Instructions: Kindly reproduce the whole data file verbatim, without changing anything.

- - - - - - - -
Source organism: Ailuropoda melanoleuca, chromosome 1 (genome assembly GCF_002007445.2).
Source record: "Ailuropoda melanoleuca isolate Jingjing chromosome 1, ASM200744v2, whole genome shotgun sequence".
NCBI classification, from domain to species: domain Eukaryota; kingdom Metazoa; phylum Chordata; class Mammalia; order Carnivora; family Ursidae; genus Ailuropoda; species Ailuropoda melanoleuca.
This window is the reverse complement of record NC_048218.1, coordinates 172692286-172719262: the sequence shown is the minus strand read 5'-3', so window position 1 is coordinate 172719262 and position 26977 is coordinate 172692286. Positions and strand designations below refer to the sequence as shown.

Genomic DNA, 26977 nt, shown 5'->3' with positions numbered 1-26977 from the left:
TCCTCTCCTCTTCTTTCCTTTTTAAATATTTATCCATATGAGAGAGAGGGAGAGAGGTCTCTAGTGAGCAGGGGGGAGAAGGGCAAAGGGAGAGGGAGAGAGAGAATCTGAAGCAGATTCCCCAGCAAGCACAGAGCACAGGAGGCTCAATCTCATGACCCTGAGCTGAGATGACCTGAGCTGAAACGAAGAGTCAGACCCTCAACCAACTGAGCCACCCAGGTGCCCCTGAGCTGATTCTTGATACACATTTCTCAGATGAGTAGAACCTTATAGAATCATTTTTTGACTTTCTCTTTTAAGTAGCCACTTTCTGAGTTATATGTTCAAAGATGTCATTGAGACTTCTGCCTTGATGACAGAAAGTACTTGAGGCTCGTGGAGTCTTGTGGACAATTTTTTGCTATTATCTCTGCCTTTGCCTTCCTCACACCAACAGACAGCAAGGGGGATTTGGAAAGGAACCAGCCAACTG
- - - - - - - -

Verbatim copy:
Source organism: Ailuropoda melanoleuca, chromosome 1 (genome assembly GCF_002007445.2).
Source record: "Ailuropoda melanoleuca isolate Jingjing chromosome 1, ASM200744v2, whole genome shotgun sequence".
NCBI classification, from domain to species: domain Eukaryota; kingdom Metazoa; phylum Chordata; class Mammalia; order Carnivora; family Ursidae; genus Ailuropoda; species Ailuropoda melanoleuca.
This window is the reverse complement of record NC_048218.1, coordinates 172692286-172719262: the sequence shown is the minus strand read 5'-3', so window position 1 is coordinate 172719262 and position 26977 is coordinate 172692286. Positions and strand designations below refer to the sequence as shown.

Genomic DNA, 26977 nt, shown 5'->3' with positions numbered 1-26977 from the left:
TCCTCTCCTCTTCTTTCCTTTTTAAATATTTATCCATATGAGAGAGAGGGAGAGAGGTCTCTAGTGAGCAGGGGGGAGAAGGGCAAAGGGAGAGGGAGAGAGAGAATCTGAAGCAGATTCCCCAGCAAGCACAGAGCACAGGAGGCTCAATCTCATGACCCTGAGCTGAGATGACCTGAGCTGAAACGAAGAGTCAGACCCTCAACCAACTGAGCCACCCAGGTGCCCCTGAGCTGATTCTTGATACACATTTCTCAGATGAGTAGAACCTTATAGAATCATTTTTTGACTTTCTCTTTTAAGTAGCCACTTTCTGAGTTATATGTTCAAAGATGTCATTGAGACTTCTGCCTTGATGACAGAAAGTACTTGAGGCTCGTGGAGTCTTGTGGACAATTTTTTGCTATTATCTCTGCCTTTGCCTTCCTCACACCAACAGACAGCAAGGGGGATTTGGAAAGGAACCAGCCAACTG